Convenor Keynote 2020

The Australian Career Book Award – Convenor Keynote address 2020 delivered by Lawrence Arnold FRSA, Award Convenor

The awarded book for 2020 is Quietly powerful by Megumi Miki, published by Major Street Publishing

The six Finalist Books this year all demonstrate the journey along the writers’ road, with its ups and downs, its bursts of acceleration, and the frustration of an unforeseen border block. The peaks of inspiration and celebration are accompanied by the troughs of isolation where writers find the soul to push forward to tackle the next hill.

No matter how inspired a book is, the reader experience needs to be clearly crafted with the soul of writing before we can release the spirit of celebration!

On a warm summer evening late last year I attended a book launch that was such a celebration. One role of the Award Committee is to engage with career writers and publishers by attending book launches, seminars, workshops, and writers’ festivals.

The book launch that warm summer evening was for Megumi Miki’s Quietly powerful. It was a well-crafted celebration, and I’d like to add to that celebration by declaring that the 2020 awarded book for The Australian Career Book Award – supported by the Royal Society of Arts Oceania is Quietly powerful by Megumi Miki. Megumi … Congratulations – and celebrations!

The Quietly powerful book launch that summer evening drew a big crowd. Behind the registration desk was Megumi’s young daughter – a typical teenager in jeans and runners tapping away at her phone. I thought it was nice she’d come along to support her mum. Megumi started her welcome, and I noticed that the daughter suddenly appeared in the corner of the room transformed into a tu-tued ballerina in preparatory position. Megumi introduced her, hit the music, and we were taken to another space, enthralled by art and athletics. After a burst of applause, the ballerina disappeared to return later disguised as a typical teenager, in jeans and runners, tapping away at her phone.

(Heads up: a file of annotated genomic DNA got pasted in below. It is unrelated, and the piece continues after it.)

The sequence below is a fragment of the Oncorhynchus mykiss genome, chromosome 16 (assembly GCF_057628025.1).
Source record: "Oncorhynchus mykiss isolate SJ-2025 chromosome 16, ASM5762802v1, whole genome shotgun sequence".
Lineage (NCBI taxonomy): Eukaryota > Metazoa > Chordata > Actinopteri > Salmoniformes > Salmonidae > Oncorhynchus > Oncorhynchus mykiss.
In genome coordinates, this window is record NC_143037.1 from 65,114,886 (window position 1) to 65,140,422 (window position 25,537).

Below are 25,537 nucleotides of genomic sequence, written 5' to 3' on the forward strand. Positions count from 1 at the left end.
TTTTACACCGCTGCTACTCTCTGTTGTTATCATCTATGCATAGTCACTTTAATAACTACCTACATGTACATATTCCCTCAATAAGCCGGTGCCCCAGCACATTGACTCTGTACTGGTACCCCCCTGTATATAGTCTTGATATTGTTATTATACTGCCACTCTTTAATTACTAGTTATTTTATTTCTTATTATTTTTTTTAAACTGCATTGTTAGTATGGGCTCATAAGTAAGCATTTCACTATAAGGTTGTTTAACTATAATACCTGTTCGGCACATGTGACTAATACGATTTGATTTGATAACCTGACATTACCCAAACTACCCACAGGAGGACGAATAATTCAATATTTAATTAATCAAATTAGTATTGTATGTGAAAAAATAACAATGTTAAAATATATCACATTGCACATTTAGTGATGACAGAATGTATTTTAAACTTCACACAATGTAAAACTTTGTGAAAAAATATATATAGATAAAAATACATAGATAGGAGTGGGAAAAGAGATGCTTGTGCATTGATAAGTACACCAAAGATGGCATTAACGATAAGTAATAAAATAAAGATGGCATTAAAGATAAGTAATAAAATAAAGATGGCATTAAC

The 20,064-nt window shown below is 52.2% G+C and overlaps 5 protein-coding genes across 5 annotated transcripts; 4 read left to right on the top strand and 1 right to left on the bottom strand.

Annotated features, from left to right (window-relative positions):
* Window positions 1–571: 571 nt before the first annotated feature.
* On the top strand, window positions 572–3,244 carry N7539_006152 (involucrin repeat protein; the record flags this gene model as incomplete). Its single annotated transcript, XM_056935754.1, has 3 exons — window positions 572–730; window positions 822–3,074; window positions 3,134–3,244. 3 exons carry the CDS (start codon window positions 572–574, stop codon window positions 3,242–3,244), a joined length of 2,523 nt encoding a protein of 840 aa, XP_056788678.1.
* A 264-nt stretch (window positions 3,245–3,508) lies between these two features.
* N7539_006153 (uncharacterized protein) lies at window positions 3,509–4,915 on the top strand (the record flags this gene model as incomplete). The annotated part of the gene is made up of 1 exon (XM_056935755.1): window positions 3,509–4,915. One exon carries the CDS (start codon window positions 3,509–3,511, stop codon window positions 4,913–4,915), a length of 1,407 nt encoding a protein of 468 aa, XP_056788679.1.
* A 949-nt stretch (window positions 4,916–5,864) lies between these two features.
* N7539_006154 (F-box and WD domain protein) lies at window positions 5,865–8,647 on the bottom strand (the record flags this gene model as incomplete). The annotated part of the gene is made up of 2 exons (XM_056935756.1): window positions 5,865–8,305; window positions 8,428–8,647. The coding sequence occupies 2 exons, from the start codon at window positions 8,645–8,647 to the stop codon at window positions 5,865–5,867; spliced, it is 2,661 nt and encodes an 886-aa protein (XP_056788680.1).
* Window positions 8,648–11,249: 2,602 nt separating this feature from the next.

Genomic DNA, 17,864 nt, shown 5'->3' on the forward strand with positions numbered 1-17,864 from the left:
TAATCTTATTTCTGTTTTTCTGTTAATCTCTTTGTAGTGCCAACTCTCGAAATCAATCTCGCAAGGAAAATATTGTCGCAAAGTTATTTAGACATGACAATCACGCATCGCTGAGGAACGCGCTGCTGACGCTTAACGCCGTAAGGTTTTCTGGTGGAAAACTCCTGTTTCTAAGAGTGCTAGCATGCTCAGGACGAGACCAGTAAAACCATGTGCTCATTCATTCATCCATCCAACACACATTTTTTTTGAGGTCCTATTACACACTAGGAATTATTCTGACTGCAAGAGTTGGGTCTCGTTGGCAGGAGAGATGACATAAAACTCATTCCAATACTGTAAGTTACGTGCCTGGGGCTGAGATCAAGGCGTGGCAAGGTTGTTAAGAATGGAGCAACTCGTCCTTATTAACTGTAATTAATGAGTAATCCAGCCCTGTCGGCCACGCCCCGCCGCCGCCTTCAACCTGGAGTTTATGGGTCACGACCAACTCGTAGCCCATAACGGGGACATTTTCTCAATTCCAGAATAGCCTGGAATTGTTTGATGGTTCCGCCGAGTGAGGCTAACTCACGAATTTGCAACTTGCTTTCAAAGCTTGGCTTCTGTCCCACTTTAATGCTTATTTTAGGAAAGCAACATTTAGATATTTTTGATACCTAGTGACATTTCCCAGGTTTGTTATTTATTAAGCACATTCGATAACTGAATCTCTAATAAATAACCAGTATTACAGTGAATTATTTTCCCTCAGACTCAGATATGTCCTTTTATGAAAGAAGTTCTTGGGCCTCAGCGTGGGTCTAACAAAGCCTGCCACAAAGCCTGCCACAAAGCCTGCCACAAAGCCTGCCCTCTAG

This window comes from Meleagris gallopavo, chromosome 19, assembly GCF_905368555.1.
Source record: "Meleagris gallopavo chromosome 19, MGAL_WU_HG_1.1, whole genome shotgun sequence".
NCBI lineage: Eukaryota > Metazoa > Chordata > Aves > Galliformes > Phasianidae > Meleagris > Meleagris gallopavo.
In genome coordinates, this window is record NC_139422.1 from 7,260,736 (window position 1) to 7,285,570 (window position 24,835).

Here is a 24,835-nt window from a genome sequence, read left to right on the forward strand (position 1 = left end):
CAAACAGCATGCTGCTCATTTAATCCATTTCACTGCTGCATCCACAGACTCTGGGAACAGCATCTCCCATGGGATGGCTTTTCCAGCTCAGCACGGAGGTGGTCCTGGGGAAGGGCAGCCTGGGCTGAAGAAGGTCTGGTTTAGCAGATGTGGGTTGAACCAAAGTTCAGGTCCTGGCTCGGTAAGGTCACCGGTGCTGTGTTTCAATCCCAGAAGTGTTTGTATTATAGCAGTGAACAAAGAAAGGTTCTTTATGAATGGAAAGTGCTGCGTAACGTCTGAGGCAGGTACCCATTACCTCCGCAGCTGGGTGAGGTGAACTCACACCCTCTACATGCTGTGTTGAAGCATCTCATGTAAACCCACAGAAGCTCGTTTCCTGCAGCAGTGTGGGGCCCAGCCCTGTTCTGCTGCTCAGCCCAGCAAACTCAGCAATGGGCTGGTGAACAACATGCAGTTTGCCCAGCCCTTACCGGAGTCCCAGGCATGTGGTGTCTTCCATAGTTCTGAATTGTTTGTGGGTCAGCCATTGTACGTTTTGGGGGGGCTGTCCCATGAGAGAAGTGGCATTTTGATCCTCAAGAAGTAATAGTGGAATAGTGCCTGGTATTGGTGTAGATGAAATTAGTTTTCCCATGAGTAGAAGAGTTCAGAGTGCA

I began to think that maybe this was what Quietly powerful was about – deliberately harnessing your energy to do something, doing it, changing the vibe in the room, and then going back to quiet. Reading the book filled out that first impression.

In the noisy workplace of high-energy activity, charismatic colleagues, stressful deadlines, mega meetings, and persistent PowerPoint presentations maybe a year of working at home in peace and quiet, and thinking about things more … has been a blessing in disguise. The first of the Australian Core Skills for Work is ‘manage career and work life’, and Quietly powerful guides readers to manage by using their real personality, not the persona they think would be more acceptable at work.

There’s a two-part strategy to becoming quietly powerful. Firstly, appreciate fully your natural qualities and skill sets. Secondly, adapt purposefully by adding to your skills for a purpose instead of trying to replace what you have, because what you have isn’t good enough. Darwin is often misquoted: originally it wasn’t ‘survival of the fittest’; it was ‘survival of the most adaptable’.

To appreciate fully, Quietly powerful adopts a narrative approach to change the stories you tell yourself, and how you brief yourself on what’s happening in your workplace. You can choose a negative, a neutral, or a positive interpretation. For example, you’re in a mega meeting:

  • ‘Everyone else in the room is so much smarter than me.’ That’s the negative.
  • ‘Everyone in the room has some expertise required for this meeting.’ That’s the neutral.
  • ‘Everyone, including me, has something to contribute to this meeting’. That’s the positive.

If you state the positive, you give yourself a Licence to Thrill. How you do that may need some creativity, but at least you’ve taken a seat in the Casino and dealt some cards. I point out that this exaggerated metaphor is my doing – because ‘Everyone, including me, has something to contribute to this meeting’. In fact, my only criticism of Quietly powerful is that it doesn’t have enough exaggerated metaphor – but maybe the thought leadership, the conceptual depth, the clear understanding of the readers, the targeted exercises that operationalise the concept consistently throughout the text can stand by themselves, and help the readers ‘manage career and work life’ on their own terms.

You’ll see that today I’ve taken the opportunity to be Quietly powerful because ‘Everyone, including me, has something to contribute to this meeting’, and now that I’ve contributed, I’ll take the opportunity to be powerfully quiet, and allow Megumi to respond.

Megumi Miki – congratulations, and celebrations.

Lawrence Arnold, Award Convenor